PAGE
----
In one implementation, the receiver can include a coupling element (e.g., switch 255) configured to receive the equalization signal (e.g., signal EQ) and couple the first and second output signals (e.g., signals X and Y, respectively) in response thereto. Coupling element 255 can be configured to receive the equalization signal (e.g., signal EQ) from equalizer 250 and couple the output of the minimum finding circuit 230 to the output of the maximum finding circuit 240. In one implementation, coupling element 255 may include a CMOS transfer gate. Coupling element 255 preferably stays active (e.g., actively couples the outputs of the minimum and maximum finding circuits) for a short period of time relative to the period of the equalization signal (e.g., signal EQ). For example, the equalization signal (e.g., signal EQ) can have an active duty cycle of from 5% to 25% (and in one example, about 10%).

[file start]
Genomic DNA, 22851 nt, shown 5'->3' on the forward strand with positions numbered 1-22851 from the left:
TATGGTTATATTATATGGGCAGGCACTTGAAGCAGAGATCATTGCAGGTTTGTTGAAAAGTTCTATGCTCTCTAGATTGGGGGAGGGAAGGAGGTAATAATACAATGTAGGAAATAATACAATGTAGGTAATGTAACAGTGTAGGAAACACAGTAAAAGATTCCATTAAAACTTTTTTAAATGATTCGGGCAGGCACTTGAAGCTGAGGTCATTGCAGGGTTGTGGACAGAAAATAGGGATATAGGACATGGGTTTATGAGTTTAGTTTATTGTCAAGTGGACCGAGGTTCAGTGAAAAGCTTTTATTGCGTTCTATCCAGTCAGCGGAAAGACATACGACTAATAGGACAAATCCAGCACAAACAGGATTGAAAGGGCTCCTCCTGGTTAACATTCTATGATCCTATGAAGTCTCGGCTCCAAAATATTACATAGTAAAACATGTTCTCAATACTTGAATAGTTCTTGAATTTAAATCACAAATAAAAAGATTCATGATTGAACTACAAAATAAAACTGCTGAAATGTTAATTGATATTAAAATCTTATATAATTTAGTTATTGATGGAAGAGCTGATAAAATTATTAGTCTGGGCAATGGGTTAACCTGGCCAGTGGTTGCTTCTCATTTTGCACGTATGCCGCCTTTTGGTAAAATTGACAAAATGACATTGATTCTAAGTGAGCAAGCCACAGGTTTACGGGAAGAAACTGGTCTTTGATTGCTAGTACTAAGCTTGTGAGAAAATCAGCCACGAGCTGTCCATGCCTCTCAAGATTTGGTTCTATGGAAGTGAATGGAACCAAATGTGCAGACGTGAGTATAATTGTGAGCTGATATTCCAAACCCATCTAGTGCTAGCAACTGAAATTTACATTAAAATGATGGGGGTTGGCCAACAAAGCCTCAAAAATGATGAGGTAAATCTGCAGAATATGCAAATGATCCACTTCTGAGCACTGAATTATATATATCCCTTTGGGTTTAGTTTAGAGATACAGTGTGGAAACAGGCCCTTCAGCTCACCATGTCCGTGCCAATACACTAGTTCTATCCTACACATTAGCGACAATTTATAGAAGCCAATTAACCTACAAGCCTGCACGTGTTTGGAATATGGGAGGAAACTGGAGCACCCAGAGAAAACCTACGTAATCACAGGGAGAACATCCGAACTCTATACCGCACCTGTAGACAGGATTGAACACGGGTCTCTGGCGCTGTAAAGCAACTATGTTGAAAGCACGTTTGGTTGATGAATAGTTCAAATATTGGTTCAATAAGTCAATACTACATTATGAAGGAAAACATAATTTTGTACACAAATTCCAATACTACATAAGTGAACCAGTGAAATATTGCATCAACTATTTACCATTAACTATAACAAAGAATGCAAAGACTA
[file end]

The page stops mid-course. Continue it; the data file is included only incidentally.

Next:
In another implementation, each of the first and second peak detectors (e.g., the minimum finding circuit and the maximum finding circuit) can be configured to receive one of a plurality of equalization signals. Referring now to FIG. 3B, an equalizer 250′ can be configured to receive an output of the minimum finding circuit 230′ (e.g., signal X) and an output of the maximum finding circuit 240 (e.g., signal Y), and generate a plurality of equalization signals (e.g., signals EQ_MIN and EQ_MAX). However, each of the plurality of equalization signals may be essentially the same signal, output on the same or different lines or busses.

In one implementation, each of the plurality of equalization signals can correspond to a midpoint amplitude of the first and second output signals. In another example, first and second equalization signals (e.g., signals EQ_MIN and EQ_MAX) may each correspond to an average value of the level-shifted AM signal (e.g., signal B). In yet another example, the first and second equalization signals may have a value corresponding to about one-half of the supply voltage (e.g., Vcc).